To render geojson format of multi-polygon, you should use:

county_json_simplified <- ms_simplify(<your geojson file>)

My original geojson for 4000+ county weights about 100M but this code have help to reduce it to 5M, and it renders much faster on

I learnt a lot from this blog on manipulating geojson with R and another blog on using flexdashboard in R for visualization. Having an open source and general support from R users are great.

The natural rubber value chain and foreign investments in Thailand: how can we achieve sustainable and responsible rubber cultivation and investment?

I have an opportunity worked for Chinese Ministry of Commerce with ICRAF last fall, and have been studying natural rubber value chain since then. I led four technic reports on natural rubber value chain: the first report is for Thailand natural rubber value chain (please see the title);the second one  is about natural rubber value chain, foreign investments and land conflicts in Cambodia; the third report is the a comparison study between Thailand and Cambodia, the biggest natural rubber producer and the emerging rubber producer; the last report will concentrate on the risks of natural rubber cultivation and investment in Asia, from geosnatially perspectives. As I mentioned in the reports that there are no winner in the natural rubber value chain: we lost biodiversity and ecosystem services from covering natural forests to rubber monoculture (upstream of the value chain); and emitted million tons of polluted air and water, and carbon dioxide back to nature from rubber processing (the midstream); at the end, without sustainable livelihood for the poor who grows rubber; and limited competitiveness in the end products market (the downstream). We should go back the source and really think about how we can improve the whole value chain, and why.

The following content is the abstract of Thailand report in English. These reports are in Chinese recently, if you are interested in the content please contact Dr. Zhuang-Fang Yi, and

Upper Mekong Region

Figure 1. The great Mekong region and also the global nature rubber producers. 

Asia supplies 93% of natural rubber demand globally. As the world No.1 natural rubber producer, Thailand has exported nearly 40% of global rubber production demands, which is 87% of its domestic rubber production. The production improvement in Thailand is not only depending on its biophysical suitability of rubber growing, but also relying on its policy supports and subsidies to millions of upstream rubber farmers. Thailand has spent about 21.3billion Baht (586million USD) from Sep. 2013 to Mar. 2014 to subsidize its rubber farmers while the price of natural rubber went down. However, lack of manufacturing and financial supports for its midstream and downstream of the natural rubber value chain, Thailand highly depends on rubber exporting to other countries, e.g. China, US, EU and Japan.

The long history of natural rubber cultivation and supports from Thai government has grown Thai rubber farmers a better rubber economic resilience cultivation systems, which is rubber agroforestry. Rubber agroforestry is a rather complex intercropping system compare to rubber monoculture. Rubber monoculture refers to the rubber plantations that only have rubber trees, and other plant species has been killed and get rids constantly by using herbicide and manual clearance. Rubber agroforestry sustains better ecosystem services and also bring more economic returns. But the labour requirement and knowledge gaps from rubber monoculture to rubber agroforestry are the main constrains for a greener cultivation system. It means rubber farmers only need to intensively take care rubber trees in rubber monoculture system, but need other knowledge and time inputs for rubber agroforestry. However, there are about 21 intercropping systems and more than 300 farms are practicing the intercropped rubber agroforestry by the rubber famers without authority supports like rubber monoculture in Thailand. Urgent research and institution support are need for rubber agroforestry in Thailand and globally.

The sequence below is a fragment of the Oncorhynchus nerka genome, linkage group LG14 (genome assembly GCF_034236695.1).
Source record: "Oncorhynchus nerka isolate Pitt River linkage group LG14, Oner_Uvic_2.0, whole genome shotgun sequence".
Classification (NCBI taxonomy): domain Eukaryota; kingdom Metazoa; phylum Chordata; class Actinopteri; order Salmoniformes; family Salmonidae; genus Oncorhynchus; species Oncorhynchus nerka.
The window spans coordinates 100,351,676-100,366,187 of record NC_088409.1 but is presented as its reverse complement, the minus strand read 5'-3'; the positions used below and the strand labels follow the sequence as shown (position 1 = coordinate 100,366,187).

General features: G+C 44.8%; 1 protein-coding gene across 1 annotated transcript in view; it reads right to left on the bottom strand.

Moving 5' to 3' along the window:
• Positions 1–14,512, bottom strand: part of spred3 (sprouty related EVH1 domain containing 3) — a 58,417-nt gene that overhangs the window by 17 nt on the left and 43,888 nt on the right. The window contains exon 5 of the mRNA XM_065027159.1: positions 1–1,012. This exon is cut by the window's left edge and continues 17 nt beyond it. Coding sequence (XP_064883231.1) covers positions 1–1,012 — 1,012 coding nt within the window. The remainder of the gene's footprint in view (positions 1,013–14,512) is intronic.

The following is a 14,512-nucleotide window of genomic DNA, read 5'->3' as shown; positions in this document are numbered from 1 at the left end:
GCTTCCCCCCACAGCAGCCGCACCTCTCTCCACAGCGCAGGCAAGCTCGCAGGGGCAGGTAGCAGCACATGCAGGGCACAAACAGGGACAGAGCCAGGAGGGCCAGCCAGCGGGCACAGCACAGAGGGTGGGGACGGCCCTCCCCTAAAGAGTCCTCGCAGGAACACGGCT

The merging economies and natural rubber producer countries, e.g. Vietnam, Cambodia, Laos, and Myanmar in Mekong region, are following Thailand’s foot steps, only practicing rubber monoculture, that highly support its upstream value chain but lack of rubber manufacturing and supporting financing systems for mid-stream and downstream. It leads to heavily depend on Chinese and the rest of world rubber demands. It leads to very weak economic resilience for millions of smallholding rubber farmers when the price goes down. In China market, rubber price dropped from 6.3USD/kg to less than a dollar in 2014. China, as the biggest natural rubber importer, consuming nearly 40% of global rubber supply. On the other hand, 20% of imported taxes are charged and have dramatically increased the cost of rubber end products, and loss its global competitiveness in the natural rubber market. There are no winner in the natural rubber value chain: we lost biodiversity and ecosystem services from covering natural forests to rubber monoculture (upstream of the value chain); and emitted million tons of polluted air and water, and carbon dioxide back to nature from rubber processing (the midstream); at the end, without sustainable livelihood for the poor who grows rubber; and limited competitiveness in the end products market (the downstream). We should go back the source and really think about how we can improve the whole value chain, and why.

While more and more Chinese state-owned and private enterprises follow “Go Global” strategy by Chine central government who have heavily invested outside of China. Natural rubber end products, especially tires industry is one of them. In this reports, we scrutinized the natural rubber value chain in Thailand and its foreign investments , especially Chinese investments. We tried to answer:

  1. If there are the best rubber cultivation systems that combine economic returns and a better ecosystem services supporting system;
  2. The relationship between Chinese investors and Thai natural rubber value chain;
  3. The possible ways of sustainable and responsible rubber cultivation and investment.

Coming reports in Chinese


Figure 2. Thailand as the biggest rubber producer, produce 4.5millions ton of natural rubber, and 80% of Thailand domestic natural rubber is from Southern Thailand. Each polygon represents of a province in the map and the darker of the color represents the bigger area of rubber cultivation.